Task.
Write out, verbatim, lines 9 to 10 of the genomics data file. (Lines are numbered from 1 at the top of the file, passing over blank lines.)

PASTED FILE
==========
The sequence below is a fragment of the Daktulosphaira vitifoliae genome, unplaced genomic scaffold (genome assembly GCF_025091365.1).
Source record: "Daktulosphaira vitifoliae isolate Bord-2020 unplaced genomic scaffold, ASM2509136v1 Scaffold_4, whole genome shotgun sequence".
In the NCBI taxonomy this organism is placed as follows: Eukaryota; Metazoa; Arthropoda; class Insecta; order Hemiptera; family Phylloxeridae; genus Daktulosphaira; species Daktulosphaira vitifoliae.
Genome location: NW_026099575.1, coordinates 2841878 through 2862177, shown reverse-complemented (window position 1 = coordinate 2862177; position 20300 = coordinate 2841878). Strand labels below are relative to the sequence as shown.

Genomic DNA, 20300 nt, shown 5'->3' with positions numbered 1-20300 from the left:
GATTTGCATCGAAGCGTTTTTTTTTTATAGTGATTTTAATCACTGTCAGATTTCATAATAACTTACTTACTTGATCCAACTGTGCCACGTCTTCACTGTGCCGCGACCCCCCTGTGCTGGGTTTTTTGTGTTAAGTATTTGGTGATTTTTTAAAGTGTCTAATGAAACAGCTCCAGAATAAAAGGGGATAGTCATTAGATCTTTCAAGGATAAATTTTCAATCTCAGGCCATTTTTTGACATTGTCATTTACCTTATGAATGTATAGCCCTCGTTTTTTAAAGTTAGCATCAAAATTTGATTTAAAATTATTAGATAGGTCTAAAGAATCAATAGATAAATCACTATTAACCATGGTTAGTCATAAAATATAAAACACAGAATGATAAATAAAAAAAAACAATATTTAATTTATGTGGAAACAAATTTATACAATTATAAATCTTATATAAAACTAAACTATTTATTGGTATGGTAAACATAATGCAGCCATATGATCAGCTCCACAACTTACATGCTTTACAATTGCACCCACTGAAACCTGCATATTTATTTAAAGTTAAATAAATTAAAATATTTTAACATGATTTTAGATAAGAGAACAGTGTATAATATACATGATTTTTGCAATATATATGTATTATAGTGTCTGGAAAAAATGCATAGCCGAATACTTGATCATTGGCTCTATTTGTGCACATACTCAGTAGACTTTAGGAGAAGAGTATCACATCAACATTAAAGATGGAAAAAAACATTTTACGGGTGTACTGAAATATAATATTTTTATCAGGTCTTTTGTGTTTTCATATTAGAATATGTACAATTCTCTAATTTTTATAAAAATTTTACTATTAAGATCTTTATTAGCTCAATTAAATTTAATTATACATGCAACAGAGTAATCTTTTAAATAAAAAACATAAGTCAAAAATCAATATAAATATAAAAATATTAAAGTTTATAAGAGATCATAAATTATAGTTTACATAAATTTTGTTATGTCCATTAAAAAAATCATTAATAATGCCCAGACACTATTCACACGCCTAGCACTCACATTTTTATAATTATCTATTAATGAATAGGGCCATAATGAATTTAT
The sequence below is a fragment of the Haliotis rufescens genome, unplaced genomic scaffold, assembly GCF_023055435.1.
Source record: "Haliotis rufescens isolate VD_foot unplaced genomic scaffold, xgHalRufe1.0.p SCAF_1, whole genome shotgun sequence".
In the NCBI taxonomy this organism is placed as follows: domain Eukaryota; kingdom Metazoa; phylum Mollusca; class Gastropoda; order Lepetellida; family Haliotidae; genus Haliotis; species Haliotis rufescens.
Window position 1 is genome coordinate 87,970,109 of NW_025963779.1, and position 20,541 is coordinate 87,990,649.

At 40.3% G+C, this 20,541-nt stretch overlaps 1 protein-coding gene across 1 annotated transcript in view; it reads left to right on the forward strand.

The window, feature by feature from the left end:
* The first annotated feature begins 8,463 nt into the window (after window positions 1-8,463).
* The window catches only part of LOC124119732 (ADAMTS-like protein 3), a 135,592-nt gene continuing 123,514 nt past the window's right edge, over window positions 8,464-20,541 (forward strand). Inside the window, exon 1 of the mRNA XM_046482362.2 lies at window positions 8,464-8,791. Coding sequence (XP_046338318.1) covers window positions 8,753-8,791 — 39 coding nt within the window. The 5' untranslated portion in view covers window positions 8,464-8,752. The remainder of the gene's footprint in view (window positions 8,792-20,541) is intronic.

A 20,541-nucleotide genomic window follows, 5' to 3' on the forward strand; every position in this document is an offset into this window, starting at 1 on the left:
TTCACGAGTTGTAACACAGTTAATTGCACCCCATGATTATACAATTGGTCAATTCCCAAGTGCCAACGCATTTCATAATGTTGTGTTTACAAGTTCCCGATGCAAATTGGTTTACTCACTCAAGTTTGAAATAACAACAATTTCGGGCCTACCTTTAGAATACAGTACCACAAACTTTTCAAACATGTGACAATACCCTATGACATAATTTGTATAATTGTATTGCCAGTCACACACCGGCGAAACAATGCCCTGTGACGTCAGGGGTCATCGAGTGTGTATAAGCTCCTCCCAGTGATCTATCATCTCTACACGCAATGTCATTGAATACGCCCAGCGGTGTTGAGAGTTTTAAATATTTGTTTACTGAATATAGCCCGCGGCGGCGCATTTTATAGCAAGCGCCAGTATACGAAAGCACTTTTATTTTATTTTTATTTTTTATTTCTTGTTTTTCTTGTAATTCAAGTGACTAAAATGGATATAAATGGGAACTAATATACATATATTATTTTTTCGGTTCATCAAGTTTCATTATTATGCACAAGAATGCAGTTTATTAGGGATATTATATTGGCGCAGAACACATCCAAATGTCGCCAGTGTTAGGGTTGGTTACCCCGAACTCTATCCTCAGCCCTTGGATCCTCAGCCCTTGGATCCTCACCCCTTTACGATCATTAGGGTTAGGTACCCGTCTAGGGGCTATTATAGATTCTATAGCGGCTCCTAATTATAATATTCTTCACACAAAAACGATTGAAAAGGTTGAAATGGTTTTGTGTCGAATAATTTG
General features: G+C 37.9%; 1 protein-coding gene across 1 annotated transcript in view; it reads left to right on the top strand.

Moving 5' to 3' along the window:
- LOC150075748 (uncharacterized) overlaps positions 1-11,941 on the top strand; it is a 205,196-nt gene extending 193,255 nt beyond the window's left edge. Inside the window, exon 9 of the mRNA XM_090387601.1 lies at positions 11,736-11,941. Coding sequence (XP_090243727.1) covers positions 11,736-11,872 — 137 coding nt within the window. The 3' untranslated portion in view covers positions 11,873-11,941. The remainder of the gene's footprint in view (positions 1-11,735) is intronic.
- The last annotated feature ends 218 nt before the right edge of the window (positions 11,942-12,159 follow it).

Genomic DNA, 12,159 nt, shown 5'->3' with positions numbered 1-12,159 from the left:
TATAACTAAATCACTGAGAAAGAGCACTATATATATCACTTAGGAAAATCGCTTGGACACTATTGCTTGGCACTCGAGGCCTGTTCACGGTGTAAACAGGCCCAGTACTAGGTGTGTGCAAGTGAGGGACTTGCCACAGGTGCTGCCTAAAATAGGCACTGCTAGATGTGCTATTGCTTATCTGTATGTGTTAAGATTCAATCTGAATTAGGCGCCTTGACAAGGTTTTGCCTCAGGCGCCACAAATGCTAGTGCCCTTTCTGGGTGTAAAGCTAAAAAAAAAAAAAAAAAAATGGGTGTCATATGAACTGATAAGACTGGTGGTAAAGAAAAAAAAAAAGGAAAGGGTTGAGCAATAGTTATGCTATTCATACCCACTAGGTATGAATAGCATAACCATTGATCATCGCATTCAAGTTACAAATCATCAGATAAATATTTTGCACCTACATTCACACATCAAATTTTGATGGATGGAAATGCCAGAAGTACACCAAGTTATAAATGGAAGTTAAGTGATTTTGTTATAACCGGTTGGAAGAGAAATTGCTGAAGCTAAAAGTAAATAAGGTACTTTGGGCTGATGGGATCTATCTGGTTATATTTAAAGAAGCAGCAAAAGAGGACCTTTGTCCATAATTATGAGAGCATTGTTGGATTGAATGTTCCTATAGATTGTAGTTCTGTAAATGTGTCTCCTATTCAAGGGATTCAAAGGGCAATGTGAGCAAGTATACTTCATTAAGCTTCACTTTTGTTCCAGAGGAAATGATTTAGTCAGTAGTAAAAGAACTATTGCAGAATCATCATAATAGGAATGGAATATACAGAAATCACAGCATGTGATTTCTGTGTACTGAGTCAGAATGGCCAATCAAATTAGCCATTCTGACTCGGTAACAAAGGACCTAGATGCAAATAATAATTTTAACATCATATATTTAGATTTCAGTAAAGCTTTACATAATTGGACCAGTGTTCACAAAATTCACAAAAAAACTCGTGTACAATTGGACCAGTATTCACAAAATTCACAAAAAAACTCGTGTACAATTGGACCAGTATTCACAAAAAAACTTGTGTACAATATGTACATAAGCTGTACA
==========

In the NCBI taxonomy this organism is placed as follows: domain Eukaryota; kingdom Metazoa; phylum Mollusca; class Gastropoda; order Lepetellida; family Haliotidae; genus Haliotis; species Haliotis rufescens.
Window position 1 is genome coordinate 87,970,109 of NW_025963779.1, and position 20,541 is coordinate 87,990,649.